A slasher flick co-starring William Shatner, what's not to love!?!

The Final Cut blu-ray is the first time it's been released completely uncut in the UK.

The film actually holds up pretty well after all these years. It's not a Halloween or Friday the 13th knockoff at all. Not my favourite Stalk-N-Slasher horror I've seen this year, but definitely high up on the list.

The Burning  (1981)

As with Visiting Hours above, the Arrow blu-ray release of Tony Maylam's Friday the 13th prototype
is a the original uncut print.

When The Burning was originally released on video in the UK it rather unfairly became caught up in the whole "video nasty" hysteria that was sweeping the country at the time.

Although the plot isn't entirely (or even remotely, for that matter) original, the best (not to mention most surprising) thing about revisiting this film is how fantastic the cast is. The acting is really strong, right across the board, making the teenagers likeable enough to care when they inevitably start getting sliced and diced.

Part 2 of my 2018 film viewing coming soon...

Monday, 14 May 2018

DVD Review - THREADS 2-Disc Special Edition

Most modern reviews of Barry Hines’s nuclear Armageddon docu-drama Threads (a film released almost 35 years ago) tend to focus on how much the core message of the film still resonates in today’s dangerously unstable and volatile world. That’s all very well and good, but to truly understand the impact this low budget made-for-television British film had on its native country (and then the rest of the world a year or two later), you really have to look at what was going on politically back in the early 1980s.
            I was eleven years old when Threads made its rounds in the schools of Britain. It wasn’t part of the curriculum, nor something we were studying in English or History: they’d just decided to show the movie in schools. Each class was scheduled a two hour slot at some point during the school day, two whole hours off from the daily grind of Double Maths, Chemistry and Physics – a temporary exchanging of the horrors of trigonometry and fractions for the horrors of nuclear annihilation and megadeath.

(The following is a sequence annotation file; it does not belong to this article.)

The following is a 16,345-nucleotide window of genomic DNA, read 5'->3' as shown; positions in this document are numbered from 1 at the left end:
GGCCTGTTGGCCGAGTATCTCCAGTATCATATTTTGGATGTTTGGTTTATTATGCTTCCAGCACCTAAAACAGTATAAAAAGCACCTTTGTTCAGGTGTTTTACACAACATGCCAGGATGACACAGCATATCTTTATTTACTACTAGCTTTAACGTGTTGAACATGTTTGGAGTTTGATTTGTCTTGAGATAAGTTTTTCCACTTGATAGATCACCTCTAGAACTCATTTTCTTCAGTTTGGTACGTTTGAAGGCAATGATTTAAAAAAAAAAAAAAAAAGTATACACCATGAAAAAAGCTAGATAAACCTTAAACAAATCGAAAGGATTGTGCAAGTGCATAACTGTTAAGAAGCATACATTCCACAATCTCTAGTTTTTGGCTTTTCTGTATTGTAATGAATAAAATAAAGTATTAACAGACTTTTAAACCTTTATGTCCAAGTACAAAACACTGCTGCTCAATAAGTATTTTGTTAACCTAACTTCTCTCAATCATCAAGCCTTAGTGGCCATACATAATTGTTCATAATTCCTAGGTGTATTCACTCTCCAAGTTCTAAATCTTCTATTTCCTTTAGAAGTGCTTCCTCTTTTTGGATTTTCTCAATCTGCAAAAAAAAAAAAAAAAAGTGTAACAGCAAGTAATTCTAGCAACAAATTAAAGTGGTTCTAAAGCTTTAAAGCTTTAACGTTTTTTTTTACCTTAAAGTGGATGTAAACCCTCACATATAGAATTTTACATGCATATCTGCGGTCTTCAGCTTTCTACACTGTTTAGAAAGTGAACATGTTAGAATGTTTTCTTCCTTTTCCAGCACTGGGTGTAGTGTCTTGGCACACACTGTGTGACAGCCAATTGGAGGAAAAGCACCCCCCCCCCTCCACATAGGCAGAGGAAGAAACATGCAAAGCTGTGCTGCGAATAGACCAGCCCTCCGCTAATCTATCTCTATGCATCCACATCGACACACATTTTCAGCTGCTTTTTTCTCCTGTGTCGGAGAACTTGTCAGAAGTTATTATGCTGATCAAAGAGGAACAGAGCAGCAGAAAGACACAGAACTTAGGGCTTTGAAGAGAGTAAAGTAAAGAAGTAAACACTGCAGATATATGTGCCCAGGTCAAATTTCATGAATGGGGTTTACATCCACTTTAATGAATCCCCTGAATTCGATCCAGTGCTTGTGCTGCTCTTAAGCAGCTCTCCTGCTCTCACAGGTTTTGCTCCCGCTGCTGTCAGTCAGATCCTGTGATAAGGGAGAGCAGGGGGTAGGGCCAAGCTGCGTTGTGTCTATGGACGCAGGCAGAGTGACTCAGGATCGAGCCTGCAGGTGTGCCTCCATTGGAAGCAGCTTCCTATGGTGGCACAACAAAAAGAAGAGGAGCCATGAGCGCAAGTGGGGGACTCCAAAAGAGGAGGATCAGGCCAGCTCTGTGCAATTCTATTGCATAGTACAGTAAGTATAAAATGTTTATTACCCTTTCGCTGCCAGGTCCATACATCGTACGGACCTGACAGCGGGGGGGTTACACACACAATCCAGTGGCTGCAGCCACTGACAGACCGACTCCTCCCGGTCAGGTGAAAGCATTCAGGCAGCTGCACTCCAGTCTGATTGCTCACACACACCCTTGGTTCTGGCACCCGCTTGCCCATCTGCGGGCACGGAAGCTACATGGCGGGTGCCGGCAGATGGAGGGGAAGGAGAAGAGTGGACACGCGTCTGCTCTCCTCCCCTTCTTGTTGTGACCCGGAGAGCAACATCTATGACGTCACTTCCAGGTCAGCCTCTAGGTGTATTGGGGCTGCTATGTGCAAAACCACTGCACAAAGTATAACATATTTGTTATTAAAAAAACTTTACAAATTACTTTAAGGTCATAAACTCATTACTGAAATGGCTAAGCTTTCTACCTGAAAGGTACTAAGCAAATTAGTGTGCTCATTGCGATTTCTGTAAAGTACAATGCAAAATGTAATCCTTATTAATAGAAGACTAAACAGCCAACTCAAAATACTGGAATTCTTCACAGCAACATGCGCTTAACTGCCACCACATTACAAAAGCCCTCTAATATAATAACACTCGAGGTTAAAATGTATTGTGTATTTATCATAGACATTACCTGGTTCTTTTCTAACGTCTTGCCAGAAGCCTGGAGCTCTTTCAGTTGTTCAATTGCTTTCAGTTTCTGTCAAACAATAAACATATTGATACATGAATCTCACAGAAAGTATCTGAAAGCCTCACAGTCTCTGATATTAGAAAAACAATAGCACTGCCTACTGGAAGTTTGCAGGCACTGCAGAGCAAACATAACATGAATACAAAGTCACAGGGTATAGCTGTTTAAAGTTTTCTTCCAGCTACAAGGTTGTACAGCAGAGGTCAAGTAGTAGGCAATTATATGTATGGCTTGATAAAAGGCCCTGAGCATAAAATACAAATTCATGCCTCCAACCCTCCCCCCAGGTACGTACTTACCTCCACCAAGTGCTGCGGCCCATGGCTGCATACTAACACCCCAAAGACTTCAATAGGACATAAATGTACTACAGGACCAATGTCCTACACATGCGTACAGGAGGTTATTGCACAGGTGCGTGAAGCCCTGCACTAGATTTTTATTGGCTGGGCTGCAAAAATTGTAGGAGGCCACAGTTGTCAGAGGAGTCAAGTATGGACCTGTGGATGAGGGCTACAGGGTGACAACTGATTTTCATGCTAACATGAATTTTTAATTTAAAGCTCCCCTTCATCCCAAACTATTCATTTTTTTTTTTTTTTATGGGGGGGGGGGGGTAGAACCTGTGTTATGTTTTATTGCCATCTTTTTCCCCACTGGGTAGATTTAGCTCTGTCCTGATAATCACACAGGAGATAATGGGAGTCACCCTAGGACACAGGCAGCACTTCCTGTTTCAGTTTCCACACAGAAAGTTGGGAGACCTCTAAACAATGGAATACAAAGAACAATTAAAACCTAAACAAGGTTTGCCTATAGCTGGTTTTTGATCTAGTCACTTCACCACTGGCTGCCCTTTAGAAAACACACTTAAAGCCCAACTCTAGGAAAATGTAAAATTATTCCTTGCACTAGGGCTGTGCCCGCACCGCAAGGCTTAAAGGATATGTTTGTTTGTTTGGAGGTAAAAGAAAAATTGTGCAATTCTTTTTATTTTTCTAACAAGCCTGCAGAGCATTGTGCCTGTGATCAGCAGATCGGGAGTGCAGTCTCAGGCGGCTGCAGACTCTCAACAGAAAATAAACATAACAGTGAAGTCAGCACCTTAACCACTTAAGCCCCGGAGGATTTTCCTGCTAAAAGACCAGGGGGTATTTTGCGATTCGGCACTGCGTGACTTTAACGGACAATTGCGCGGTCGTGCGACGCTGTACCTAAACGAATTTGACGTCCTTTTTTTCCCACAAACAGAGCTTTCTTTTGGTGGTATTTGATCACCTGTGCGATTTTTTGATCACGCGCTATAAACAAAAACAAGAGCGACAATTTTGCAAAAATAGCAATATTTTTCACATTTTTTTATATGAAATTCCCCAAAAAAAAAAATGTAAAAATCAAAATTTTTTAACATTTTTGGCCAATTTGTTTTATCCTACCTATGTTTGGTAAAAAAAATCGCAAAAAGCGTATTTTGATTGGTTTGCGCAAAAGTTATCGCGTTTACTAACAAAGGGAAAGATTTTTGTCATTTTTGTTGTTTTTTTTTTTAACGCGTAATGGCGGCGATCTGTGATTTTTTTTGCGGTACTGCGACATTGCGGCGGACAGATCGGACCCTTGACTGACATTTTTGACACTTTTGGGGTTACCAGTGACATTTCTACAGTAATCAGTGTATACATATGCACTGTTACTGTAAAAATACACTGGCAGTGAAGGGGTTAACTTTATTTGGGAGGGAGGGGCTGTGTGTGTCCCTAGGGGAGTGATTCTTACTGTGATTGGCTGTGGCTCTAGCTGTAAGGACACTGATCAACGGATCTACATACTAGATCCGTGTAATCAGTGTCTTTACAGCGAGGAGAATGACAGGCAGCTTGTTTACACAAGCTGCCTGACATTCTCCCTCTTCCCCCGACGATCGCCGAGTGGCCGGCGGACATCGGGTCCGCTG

So when my class’s turn came, we all trotted obliviously into the TV room like sheep across a minefield… everyone, that is, except for me.
            I refused to watch it.
            I’d been given a rather lurid and graphic description of the horrors depicted in the film in the playground by classmates who’d already watched it, and I’d quickly come to the decision that it wasn’t the film for me. Instead I was allowed to sit in another classroom and read my book until the film had finished. The world was a scary enough place for an adolescent boy who’d just taken his first shaky steps through puberty without having to watch people dying from radiation sickness or being eaten by rats.
            When Threads was originally broadcast on BBC 2 on 23rd September 1984, the world was arguably at its most dangerous since the Cuban Missile Crisis; Between 30th April and 5th May 1980, six armed members of the Arab KSA group entered the Iranian Embassy in London and held 26 people hostage, it ended in 2 of the Iranian hostages being killed as the SAS stormed the building, straining already very tense relations between the UK and Iran; In June 1982, just seventeen months into his Presidency, Ronald Regan declared that “…freedom and democracy will leave Marxism and Leninism on the ash heap of history”, his announcement of the Strategic Defence Initiative program less than a year later triggered an escalation in the arms race between the US and Russia; In April 1983 the largest US Navy fleet exercise took place in the North Pacific hoping to provoke Russia into a response so their manoeuvres could be analysed, in retaliation Soviet jets were ordered to fly over the US owned Aleutian Islands; On 1st September 1983 Korean Air Lines Flight 007 was shot down over the Sea of Japan by Soviet jets killing all 269 people aboard including a US congressman, sending relations between the US and Russia plummeting; In November 1983 a massive NATO exercise codenamed Able Archer 83 resulted in the Soviet Politburo to believe that the exercises were a smokescreen for NATO launching all out war, Russia responded by readying it’s nuclear forces.